|Publication number||US4907649 A|
|Application number||US 07/266,266|
|Publication date||Mar 13, 1990|
|Filing date||Oct 26, 1988|
|Priority date||May 15, 1987|
|Publication number||07266266, 266266, US 4907649 A, US 4907649A, US-A-4907649, US4907649 A, US4907649A|
|Inventors||Robert E. Bode|
|Original Assignee||Bode Robert E|
|Export Citation||BiBTeX, EndNote, RefMan|
|Patent Citations (9), Referenced by (52), Classifications (15), Legal Events (4)|
|External Links: USPTO, USPTO Assignment, Espacenet|
This application is a continuation of application Ser. No. 050,735, filed 5/15/87 now abandoned.
This invention relates generally to plug monitoring systems used in connection with cementing operations in wells, and particularly to new and improved restriction subs that provide surface indications of the precise location of a downhole cement displacement plug.
As discussed in detail in my U.S. Application Ser. No. 773,616 filed Sept. 9, 1985 and entitled "Method and Apparatus for Placing Cement Plugs in Wells", now U.S. Pat. No. 4,674,573, issued June 23, 1987, cement plugs are placed in wells for various purposes, for example when a well is to be abandoned, or when a well bore is to be "kicked-off", during drilling, along a different directional path. A known volume of cement slurry is forced down a pipe string by a following displacement fluid, with a plug used as an interface to separate the slurry and displacement fluid. After the slurry has been pumped into the annulus in the region surrounding the lower section of the pipe, the pipe is withdrawn, leaving a column slurry at the bottom of the well bore to set up and harden to form a solid plug that bridges and seals off the well bore.
In order that a sufficient and controlled amount of slurry be used to form a cement plug of a specified height, the typical procedure is to place in the pipe a calculated volume of slurry, and then position a fluid displacement plug (sometimes called a "dart") at the top of the slurry column. A displacement fluid under pressure is then employed to drive the plug downward through the pipe with the slurry ahead of it, until the plug enters a "catcher" sub at the lower end of the pipe string. When this occurs, there will be virtually no slurry left inside the pipe string, which will have been wiped clean of slurry by the plug as it passes downward therein.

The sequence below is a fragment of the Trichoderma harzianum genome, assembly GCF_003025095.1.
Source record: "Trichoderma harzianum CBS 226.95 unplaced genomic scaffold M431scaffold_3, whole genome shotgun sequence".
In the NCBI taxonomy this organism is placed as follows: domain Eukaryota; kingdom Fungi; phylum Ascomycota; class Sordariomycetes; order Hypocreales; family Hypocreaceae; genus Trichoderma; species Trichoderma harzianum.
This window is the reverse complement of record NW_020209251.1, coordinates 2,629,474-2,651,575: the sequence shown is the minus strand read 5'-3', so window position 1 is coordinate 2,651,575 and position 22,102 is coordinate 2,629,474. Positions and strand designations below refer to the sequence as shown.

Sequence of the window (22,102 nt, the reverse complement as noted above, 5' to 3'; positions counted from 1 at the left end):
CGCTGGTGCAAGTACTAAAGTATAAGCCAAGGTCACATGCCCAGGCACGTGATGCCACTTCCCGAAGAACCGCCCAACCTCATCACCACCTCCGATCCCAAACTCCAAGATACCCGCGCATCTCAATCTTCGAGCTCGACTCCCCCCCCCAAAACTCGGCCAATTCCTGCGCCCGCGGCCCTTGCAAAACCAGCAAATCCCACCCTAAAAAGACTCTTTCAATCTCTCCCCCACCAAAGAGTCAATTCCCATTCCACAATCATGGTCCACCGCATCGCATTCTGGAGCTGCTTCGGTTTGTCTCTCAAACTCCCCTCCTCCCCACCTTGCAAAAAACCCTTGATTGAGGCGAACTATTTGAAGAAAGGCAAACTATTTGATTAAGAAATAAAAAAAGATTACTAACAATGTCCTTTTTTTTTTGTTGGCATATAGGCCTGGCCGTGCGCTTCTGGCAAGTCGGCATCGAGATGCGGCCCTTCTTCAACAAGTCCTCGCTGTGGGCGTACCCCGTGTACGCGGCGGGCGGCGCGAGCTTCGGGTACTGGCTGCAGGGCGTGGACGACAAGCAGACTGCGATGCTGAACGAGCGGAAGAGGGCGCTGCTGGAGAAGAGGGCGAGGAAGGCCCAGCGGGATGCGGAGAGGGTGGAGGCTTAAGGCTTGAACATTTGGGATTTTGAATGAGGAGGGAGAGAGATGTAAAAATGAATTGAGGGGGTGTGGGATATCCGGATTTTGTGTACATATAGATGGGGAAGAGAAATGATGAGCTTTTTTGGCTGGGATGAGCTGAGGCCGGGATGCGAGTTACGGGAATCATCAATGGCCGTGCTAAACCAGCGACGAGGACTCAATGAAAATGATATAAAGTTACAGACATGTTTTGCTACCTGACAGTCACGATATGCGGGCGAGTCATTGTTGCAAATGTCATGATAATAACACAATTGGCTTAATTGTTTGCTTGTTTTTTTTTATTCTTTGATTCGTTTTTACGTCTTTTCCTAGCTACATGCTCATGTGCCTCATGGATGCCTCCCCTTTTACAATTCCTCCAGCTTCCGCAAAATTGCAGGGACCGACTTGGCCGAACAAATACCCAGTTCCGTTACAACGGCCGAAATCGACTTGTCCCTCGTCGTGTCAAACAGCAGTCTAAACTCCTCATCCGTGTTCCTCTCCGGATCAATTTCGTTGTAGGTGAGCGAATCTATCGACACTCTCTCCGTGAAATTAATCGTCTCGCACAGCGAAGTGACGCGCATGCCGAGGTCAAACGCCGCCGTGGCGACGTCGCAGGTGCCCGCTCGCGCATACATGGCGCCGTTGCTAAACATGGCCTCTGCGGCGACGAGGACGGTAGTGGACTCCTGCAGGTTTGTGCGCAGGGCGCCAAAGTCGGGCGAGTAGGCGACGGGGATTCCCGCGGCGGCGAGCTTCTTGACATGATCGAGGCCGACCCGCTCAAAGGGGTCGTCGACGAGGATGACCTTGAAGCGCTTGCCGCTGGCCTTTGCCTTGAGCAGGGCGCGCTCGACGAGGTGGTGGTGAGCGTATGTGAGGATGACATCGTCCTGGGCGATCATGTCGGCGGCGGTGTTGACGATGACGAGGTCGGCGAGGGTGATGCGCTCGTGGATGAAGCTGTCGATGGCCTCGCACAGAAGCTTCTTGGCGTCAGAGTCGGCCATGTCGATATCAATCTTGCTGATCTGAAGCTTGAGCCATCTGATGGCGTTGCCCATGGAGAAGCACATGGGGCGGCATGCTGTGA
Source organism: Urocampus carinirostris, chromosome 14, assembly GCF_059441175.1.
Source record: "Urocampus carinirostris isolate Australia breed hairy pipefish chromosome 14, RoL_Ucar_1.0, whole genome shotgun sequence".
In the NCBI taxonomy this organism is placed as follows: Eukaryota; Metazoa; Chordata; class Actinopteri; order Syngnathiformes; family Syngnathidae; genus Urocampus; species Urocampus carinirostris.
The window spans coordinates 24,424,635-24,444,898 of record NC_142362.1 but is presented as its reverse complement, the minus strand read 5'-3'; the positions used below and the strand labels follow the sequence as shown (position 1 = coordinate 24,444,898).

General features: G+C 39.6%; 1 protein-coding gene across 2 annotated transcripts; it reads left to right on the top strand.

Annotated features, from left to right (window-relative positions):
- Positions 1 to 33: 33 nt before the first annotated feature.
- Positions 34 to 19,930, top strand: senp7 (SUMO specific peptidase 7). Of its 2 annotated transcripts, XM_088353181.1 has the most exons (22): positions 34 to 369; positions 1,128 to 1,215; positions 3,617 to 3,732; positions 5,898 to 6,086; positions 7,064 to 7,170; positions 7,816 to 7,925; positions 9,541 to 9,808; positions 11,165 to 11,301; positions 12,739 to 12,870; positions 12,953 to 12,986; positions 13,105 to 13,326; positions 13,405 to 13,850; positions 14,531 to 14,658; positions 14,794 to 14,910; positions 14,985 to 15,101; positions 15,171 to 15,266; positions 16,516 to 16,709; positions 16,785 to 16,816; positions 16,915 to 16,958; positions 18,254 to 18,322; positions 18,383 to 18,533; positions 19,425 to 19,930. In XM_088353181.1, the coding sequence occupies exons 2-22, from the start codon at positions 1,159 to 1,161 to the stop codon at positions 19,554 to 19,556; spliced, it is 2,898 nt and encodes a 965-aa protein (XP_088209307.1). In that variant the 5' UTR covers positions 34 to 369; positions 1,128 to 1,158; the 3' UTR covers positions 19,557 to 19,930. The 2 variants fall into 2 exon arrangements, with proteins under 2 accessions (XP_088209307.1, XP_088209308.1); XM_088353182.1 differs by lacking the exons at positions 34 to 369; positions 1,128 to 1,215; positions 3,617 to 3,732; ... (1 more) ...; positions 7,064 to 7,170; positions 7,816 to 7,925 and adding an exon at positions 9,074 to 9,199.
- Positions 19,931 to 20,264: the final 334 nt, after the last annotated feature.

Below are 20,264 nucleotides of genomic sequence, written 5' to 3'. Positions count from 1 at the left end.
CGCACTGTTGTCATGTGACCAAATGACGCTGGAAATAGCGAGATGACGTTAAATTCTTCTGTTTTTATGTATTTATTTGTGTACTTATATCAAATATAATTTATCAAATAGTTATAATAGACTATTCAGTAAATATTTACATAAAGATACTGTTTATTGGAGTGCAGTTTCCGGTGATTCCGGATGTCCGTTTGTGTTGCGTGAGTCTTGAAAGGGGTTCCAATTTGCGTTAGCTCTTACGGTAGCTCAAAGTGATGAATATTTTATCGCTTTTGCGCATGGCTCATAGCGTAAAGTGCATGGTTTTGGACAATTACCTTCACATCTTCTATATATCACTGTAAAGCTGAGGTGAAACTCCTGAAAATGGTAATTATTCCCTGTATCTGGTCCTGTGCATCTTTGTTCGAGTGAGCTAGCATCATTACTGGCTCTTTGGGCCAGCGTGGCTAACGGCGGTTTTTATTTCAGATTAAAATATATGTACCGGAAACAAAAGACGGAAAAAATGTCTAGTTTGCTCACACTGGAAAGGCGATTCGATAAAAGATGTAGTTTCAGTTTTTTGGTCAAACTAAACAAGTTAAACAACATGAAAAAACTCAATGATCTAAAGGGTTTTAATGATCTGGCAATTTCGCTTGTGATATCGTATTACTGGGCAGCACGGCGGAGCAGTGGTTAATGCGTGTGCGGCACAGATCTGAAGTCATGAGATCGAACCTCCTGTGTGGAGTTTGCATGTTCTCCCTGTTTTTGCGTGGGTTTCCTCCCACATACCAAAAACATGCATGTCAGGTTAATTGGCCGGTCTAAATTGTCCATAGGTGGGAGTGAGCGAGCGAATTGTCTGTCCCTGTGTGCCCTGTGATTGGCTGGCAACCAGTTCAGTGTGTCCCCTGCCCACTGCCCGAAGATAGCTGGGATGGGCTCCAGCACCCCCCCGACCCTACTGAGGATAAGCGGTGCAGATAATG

Skill is required during the cement plugging operation to know precisely when to stop the pumps so that the displacement plug or dart has reached a known location in the pipe string. Various restriction devices have been used which cause an observable pressure surge to occur at the surface as the plug passes therethrough. One device is constituted by a pipe nipple having a reduced diameter throat section. A pressure increase is noted at the surface when the plug enters the top of the throat section, and when the plug passes out of the bottom of the throat the pressure is reduced. This device can be somewhat expensive to manufacture, and is lengthy. Another known restriction device includes an elastomeric sleeve bonded within an internal recess formed in a tubing. Where water-based drilling muds are used as a displacement fluid, a reliable surface indication is given of the passage of a displacement plug. However, when an oil-based mud is used, the resulting slickness of the sleeve can permit the plug to pass through without any significant increase in pump pressure being observed. The same problem exists when a typical dart-type plug made of an elastomeric material is pumped through a metallic restriction formed by the inner bore of a sub, or by a separate metal sleeve fixed within the bore.
An object of the present invention is to provide a new and improved restriction sub of the type described that enables a distinct surface indication to be given, regardless of the characteristic properties of the displacement fluid being used, or of any other fluids present in the well bore.